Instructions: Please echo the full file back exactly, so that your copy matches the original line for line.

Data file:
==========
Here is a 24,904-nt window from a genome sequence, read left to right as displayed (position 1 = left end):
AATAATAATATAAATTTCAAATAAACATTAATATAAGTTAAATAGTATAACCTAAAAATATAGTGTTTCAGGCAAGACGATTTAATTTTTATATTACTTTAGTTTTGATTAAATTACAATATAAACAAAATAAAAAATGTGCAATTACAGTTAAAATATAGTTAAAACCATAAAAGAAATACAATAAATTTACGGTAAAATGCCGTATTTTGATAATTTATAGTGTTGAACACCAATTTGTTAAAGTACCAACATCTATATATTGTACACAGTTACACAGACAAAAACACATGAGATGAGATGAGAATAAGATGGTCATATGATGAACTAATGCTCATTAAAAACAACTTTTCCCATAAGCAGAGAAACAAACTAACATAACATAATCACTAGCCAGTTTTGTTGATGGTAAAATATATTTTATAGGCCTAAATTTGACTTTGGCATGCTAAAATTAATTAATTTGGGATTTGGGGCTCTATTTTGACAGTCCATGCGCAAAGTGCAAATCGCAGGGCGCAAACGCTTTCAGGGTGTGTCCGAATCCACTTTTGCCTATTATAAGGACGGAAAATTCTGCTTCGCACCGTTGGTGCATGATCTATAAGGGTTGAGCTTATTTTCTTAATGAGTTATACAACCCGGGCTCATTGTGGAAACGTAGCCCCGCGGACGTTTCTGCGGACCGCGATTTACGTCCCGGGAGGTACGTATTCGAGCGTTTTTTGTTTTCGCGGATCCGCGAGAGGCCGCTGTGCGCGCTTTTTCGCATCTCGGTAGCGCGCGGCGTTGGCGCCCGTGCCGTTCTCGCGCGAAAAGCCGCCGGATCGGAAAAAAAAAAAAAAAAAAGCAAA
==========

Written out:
Here is a 24,904-nt window from a genome sequence, read left to right as displayed (position 1 = left end):
AATAATAATATAAATTTCAAATAAACATTAATATAAGTTAAATAGTATAACCTAAAAATATAGTGTTTCAGGCAAGACGATTTAATTTTTATATTACTTTAGTTTTGATTAAATTACAATATAAACAAAATAAAAAATGTGCAATTACAGTTAAAATATAGTTAAAACCATAAAAGAAATACAATAAATTTACGGTAAAATGCCGTATTTTGATAATTTATAGTGTTGAACACCAATTTGTTAAAGTACCAACATCTATATATTGTACACAGTTACACAGACAAAAACACATGAGATGAGATGAGAATAAGATGGTCATATGATGAACTAATGCTCATTAAAAACAACTTTTCCCATAAGCAGAGAAACAAACTAACATAACATAATCACTAGCCAGTTTTGTTGATGGTAAAATATATTTTATAGGCCTAAATTTGACTTTGGCATGCTAAAATTAATTAATTTGGGATTTGGGGCTCTATTTTGACAGTCCATGCGCAAAGTGCAAATCGCAGGGCGCAAACGCTTTCAGGGTGTGTCCGAATCCACTTTTGCCTATTATAAGGACGGAAAATTCTGCTTCGCACCGTTGGTGCATGATCTATAAGGGTTGAGCTTATTTTCTTAATGAGTTATACAACCCGGGCTCATTGTGGAAACGTAGCCCCGCGGACGTTTCTGCGGACCGCGATTTACGTCCCGGGAGGTACGTATTCGAGCGTTTTTTGTTTTCGCGGATCCGCGAGAGGCCGCTGTGCGCGCTTTTTCGCATCTCGGTAGCGCGCGGCGTTGGCGCCCGTGCCGTTCTCGCGCGAAAAGCCGCCGGATCGGAAAAAAAAAAAAAAAAAAGCAAA